Take-Two Interactive’s journey to global success is lined with challenges as action-packed as the blockbuster entertainment experiences that the company creates. The continuous development of technology within the industry requires Dan Emerson and his legal department to ensure that Take-Two Interactive can always take its business to the next level. As executive vice president and general counsel for Take-Two, Emerson focuses on keeping his team closely aligned to the business so that they can be involved as early as possible in the company’s highly complex development and publishing process. In addition, he ensures that all of the key stakeholders are effectively communicating, whether it’s someone on the business side or fellow lawyers.
But Emerson’s history with Take-Two goes back further than his employment with the company. Earlier in his career, he worked on some of Take-Two’s key acquisitions while a partner in the New York office of Blank Rome LLP, where he represented public and private companies in mergers and acquisitions, securities law, financing, and general corporate matters. Take-Two’s team highly regarded Emerson’s work, and in 2005, the interactive entertainment company brought him in as a vice president in its small, two-person legal department.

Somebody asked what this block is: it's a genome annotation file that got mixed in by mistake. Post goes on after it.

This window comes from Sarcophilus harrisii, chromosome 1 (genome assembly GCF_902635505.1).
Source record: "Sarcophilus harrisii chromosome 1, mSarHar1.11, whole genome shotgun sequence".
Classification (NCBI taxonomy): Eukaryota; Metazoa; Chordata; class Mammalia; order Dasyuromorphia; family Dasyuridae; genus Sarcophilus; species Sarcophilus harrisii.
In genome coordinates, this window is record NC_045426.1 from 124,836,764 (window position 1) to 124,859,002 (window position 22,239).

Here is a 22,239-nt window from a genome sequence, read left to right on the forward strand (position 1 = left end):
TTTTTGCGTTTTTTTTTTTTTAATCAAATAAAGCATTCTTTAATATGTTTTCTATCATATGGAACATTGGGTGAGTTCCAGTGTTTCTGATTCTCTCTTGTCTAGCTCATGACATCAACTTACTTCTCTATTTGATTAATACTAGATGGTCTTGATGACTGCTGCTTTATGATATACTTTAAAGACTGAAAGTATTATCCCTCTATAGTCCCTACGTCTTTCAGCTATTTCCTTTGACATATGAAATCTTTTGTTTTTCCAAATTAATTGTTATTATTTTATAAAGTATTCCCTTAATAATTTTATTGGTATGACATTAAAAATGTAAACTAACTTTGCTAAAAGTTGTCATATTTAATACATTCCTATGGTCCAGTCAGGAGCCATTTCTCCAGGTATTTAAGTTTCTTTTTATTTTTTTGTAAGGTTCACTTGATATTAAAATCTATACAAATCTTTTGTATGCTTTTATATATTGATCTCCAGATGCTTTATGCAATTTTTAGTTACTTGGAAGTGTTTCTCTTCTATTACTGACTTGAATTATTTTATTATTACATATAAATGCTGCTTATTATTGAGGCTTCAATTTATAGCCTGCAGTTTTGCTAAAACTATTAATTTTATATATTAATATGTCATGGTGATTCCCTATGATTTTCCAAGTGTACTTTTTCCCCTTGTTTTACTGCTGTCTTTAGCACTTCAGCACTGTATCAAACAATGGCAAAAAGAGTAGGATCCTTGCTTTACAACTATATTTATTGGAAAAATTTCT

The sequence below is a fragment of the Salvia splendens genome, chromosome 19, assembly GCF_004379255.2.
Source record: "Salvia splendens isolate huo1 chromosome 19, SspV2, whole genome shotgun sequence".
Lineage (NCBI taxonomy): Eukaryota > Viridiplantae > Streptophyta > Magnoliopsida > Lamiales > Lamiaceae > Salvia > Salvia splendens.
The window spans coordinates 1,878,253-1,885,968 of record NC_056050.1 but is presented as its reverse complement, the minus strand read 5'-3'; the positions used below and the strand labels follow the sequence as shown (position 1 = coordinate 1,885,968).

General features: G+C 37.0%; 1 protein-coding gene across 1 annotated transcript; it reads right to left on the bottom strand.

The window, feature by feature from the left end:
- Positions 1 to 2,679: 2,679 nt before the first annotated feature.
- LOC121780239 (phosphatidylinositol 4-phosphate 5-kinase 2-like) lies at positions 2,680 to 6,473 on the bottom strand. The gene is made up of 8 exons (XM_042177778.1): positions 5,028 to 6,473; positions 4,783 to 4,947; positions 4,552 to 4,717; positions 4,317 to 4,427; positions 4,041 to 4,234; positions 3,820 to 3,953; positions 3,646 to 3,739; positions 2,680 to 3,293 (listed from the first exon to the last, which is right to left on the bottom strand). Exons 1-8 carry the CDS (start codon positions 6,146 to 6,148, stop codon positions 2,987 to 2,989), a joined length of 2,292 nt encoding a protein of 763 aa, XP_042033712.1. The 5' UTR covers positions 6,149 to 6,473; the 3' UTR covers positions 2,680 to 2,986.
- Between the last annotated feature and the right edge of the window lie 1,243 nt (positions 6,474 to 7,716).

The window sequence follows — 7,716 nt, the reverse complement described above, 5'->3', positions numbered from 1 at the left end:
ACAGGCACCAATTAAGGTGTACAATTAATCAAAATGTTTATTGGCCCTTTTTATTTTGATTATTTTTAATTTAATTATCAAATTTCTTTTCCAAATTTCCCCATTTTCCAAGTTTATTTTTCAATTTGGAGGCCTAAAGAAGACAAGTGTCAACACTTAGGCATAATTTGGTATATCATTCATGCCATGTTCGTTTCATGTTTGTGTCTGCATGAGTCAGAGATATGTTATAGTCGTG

Emerson says his decision to make the move was easy. “I saw it as a chance to join a young and leading company in what we believe to be the most dynamic and rapidly growing segment of the entertainment industry,” he says. “What’s unique about our business is that it resides at the intersection of creativity and cutting-edge technology. That combination, especially from a legal perspective, is very interesting.”
Emerson says he also enjoys being around the creative process. “We work with some of the most talented and passionate people in the world at Take-Two and at our wholly owned publishing labels—Rockstar Games and 2K—and it rubs off,” he says. “We’re often at the forefront of innovation as new business models are adopted, and we’re constantly encountering new legal challenges to support those initiatives.
In 2009, Take-Two promoted Emerson to senior vice president and deputy general counsel. Then in 2013, he was assigned to head the legal and business affairs practice in Asia. In that role, Emerson was based in Singapore for more than a year and was charged with building the company’s legal function in Asia.
He worked closely with the Singapore-based business development group while facilitating communications with executive management in the United States. “Working in that role autonomously was somewhat of a microcosm of my current role,” Emerson recalls. “I was able to have some of the same responsibilities in a more limited geographic location. I was also exploring new business models to support our core business, in particular, online games.”
One year later, Take-Two promoted Emerson to his current role and brought him back to the New York headquarters, where he has since grown the legal department to twenty-seven lawyers spread across seven locations around the world.